How to Use Government Data for Recruiting

By Joseph Coombs Jun 29, 2017
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Taking a deeper dive into government data could help HR professionals with talent acquisition at a time when millions of jobs continue to go unfilled.

The U.S. Bureau of Labor Statistics (BLS), which compiles labor market data, should serve as "an initial stop" for talent acquisition specialists to mine data points for statistics such as job openings and employment projections, said Nicole Dessain, founder and principal consultant at talent.imperative, an Evanston, Ill.-based talent experience design consultancy.

"I believe that using data should be part of any robust talent acquisition strategy and an integral part of the discussion with hiring managers," Dessain said. "It is our job as talent advisors to produce data that paints a realistic picture of labor market dynamics and can help provide fact-based answers to questions like 'How long will it take to fill this opening?' and 'How does our salary range compare to that of our key competitors?' "

Data from agencies like the BLS, the U.S. Census Bureau and the U.S. Bureau of Economic Analysis (BEA) already offer an important tool that can be used by local governments to attract employers and the highly skilled talent that many companies need.

[SHRM members-only toolkit: Recruiting Internally and Externally]

"It's multileveled," said Alex Iams, assistant director for Arlington Economic Development, the economic development agency for Arlington, Va. "For one, this information helps us with our research and to form our strategy, and to inform policy decisions for our elected officials. We may look at the kinds of jobs we have here to set up recruiting for an industry sector, for example, and then set up a marketing campaign around that.

"When a company considers a location, the workforce is always in the top five factors, if not the top three. Being able to tell the story in the numbers is what wins the prospect for us. [The data are] the foundation for all of that work."

Some in the private sector say that HR professionals need to embrace government data as part of a new approach to attracting talent. LiveStories, a Seattle-based civic intelligence platform that provides services for government clients, tracks more than 1,500 government data indicators across 40,000 locations in the United States, "right down to the neighborhood level," said its founder, Adnan Mahmud.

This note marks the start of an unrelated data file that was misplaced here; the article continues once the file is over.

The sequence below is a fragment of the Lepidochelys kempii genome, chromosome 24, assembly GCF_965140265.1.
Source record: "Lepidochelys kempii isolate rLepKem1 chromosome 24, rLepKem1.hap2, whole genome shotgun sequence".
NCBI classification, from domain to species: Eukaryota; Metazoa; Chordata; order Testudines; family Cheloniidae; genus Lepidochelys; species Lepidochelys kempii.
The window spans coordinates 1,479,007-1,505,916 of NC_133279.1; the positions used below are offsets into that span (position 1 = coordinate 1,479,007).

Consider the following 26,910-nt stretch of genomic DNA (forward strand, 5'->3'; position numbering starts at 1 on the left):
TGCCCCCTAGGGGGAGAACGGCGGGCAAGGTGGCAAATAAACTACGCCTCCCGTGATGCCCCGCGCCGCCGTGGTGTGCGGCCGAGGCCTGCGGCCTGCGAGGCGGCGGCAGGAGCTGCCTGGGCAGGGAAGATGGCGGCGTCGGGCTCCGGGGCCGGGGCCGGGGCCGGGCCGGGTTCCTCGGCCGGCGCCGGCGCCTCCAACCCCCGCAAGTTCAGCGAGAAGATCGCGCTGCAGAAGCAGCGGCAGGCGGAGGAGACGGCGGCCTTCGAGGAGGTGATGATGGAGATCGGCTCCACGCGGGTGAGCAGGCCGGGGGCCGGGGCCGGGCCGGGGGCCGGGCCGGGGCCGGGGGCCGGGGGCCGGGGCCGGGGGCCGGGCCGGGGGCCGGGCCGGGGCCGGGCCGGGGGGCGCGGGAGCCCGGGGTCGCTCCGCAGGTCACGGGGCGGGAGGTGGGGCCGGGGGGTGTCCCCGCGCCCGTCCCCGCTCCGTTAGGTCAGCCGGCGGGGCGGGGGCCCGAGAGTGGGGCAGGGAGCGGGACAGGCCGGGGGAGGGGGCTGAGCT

A client may be on the hunt for engineering workers, for example, and LiveStories can tailor a dataset to reveal where the highest concentration of engineers may exist and what they earn on average, among other metrics.

The company started off as a platform for health departments that needed to communicate their data to local audiences, Mahmud said. Most clients spent the bulk of their time downloading the data and cleaning it, leaving little time to analyze and convey the results to the public. Mahmud decided to pick up that portion of the work and grow the company into a civic intelligence platform that companies can use to locate untapped talent pools.

"I think [long-term job vacancies] are a case of resource mismanagement," Mahmud said. "A typical hiring professional is probably not a data analyst, so they have to depend on other people. We thought, what if we go get the data, do all the cleanup work, and then the clients can spend 90 percent of their time finding insights and making decisions? Data can give you a hiring edge. We try to make it more accessible."

The accessibility and quality of that data could change in the future, however, if proposed budget cuts are enacted at several federal agencies. Under President Donald Trump's budget for fiscal year 2018, the U.S. Commerce Department—which oversees the Economics and Statistics Administration, the supervisory agency of the BEA and the Census Bureau—would see a decline in funding from the current $9.2 billion to $7.8 billion. The BEA would receive $97 million, down from the current $105 million, and the proposed funding for the BLS would be flat, as compared with the current fiscal year.

Economists and other observers have also expressed concern about a lack of adequate funds for the 2020 Census data collection.

"What that's going to mean is a reduction of information," said Maurine Haver, president of New York City-based Haver Analytics and chair of the National Association for Business Economics' statistics committee. "The agencies are going to be cutting back on future developments that are very important for understanding our economy."

Joseph Coombs is a freelance writer based in Springfield, Va.

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